The true art of France
The origin of chocolate in France dates back to 1615, when King Louis XIII married Anne of Austria. With her to France she brought hot chocolate, making it almost 400 years since the delicious treat has been here. If you are interested in reading more on the history of chocolate in France, check out this link.
Going further than simply loving and making chocolate, the French invented the art of chocolate. Traditional French dark chocolate is unique. With a typical cocoa content of between 62 and 86 percent, it is the least sweetened chocolate in the world. It is also known that the French put less butter, cream and sugar into the creation of their chocolates, which is good news if you’re on a diet!
Before and after
What does chocolate mean to the French?
Paris apparently hold the title as the ‘Chocolate Capital’, boasting over 300 chocolate shops - more than in any other city in the world.
The best and most famous artisan chocolatiers in France, such as Jean-Paul Hévin and Christian Constant, all have different origins (mainly Belgian, of course) but have become extremely popular here having adapted to the particular taste of the French. There are also many smaller, independent chocolatiers and regional brands, like my personal favourite, Vosin, in Lyon!
France’s love for chocolate is so great that they have even founded the French Chocolate Association, where chocolate is appreciated, loved and respected by those who cherish it, work with it and want to explore it more. I could write about their relationship forever, but allow me to summarise in just a few points!
Croissants were actually invented in 17th century Vienna, and were not brought to France until the next century, when Queen Marie Antoinette introduced the pastry to the French court. It was a huge success, but the original recipe which used bread dough has changed a lot over the years, and it was actually a Parisian baker from the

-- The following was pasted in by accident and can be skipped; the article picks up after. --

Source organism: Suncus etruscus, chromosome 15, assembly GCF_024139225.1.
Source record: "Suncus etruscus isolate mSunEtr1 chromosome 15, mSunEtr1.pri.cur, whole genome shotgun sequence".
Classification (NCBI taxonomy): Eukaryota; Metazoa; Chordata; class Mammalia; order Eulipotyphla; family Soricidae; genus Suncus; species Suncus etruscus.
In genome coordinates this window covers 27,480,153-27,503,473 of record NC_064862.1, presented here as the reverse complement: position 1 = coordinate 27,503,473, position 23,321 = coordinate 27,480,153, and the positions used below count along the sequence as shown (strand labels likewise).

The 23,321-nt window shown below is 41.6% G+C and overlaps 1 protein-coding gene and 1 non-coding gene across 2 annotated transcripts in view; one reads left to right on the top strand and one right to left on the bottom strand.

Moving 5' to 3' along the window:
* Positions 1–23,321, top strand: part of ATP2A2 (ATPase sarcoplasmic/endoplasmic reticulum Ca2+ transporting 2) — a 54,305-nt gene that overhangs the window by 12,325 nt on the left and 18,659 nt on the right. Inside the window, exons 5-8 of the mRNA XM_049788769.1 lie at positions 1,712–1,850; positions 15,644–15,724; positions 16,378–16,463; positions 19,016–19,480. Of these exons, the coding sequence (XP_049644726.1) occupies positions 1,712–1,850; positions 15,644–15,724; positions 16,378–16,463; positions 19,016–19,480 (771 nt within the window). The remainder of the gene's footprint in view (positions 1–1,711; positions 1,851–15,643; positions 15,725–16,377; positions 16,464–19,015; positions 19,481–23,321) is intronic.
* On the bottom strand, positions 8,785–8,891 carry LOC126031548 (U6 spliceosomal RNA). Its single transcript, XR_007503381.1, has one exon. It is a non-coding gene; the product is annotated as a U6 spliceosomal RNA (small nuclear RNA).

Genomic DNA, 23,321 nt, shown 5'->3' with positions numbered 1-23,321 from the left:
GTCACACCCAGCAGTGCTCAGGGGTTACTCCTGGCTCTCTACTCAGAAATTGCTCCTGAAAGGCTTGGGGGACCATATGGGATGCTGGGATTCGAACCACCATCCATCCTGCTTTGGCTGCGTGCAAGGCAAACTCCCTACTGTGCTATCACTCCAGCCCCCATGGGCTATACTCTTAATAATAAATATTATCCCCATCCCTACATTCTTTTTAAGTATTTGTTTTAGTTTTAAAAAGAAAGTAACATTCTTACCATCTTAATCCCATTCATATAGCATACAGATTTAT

20th century who created the croissant we eat and love today.
If you’re feeling tempted by now, why not try out this recipe and make a few for yourself!
Similar to the croissant is the pan au chocolate. Also known as the chocolatine, it is a viennoiserie sweet roll similar in texture to a puff pastry, but with dark chocolate in the centre of course! These are also a very popular breakfast choice in France, and if you are feeling more adventurous, try baking them as well! And to help, here is an instructional video (in French).
Like at Christmas, chocolate is an essential part of the Easter holiday, with boxes of papilles, chocolate pralines and all kinds of other chocolates filling the shops - it can become quite difficult to choose what you want to try first!
Fritures de Pâques
Credit: Les Jours Heureux
The true art of chocolate flourishes during this festive time, with many pâtisseries-chocolateries creating bunnies, bells, and “Fritures de Pâques” - fish-shaped chocolates to symbolise Christianity. For this, I believe France beats any other country in the world that celebrates Easter with chocolate eggs.
One of the most incredible yet bizarre Easter chocolates I have seen here are these impossibly delicate eggshells filled with chocolate. They’re amazing. Other intricate creations include candy eggs in nests and chocolate eggs with hazelnut or pistachio creams. Wow I’m getting hungry here! Moving on…
I am in full favour of this tasty romance between the French and chocolate and I hope you now are as well! So remember, when in France don’t miss out on tasting one of the many variations there is on offer. Bon appetite!
Article provided by Aga, a Polish expat in Lyon exploring and sharing her experiences with the world.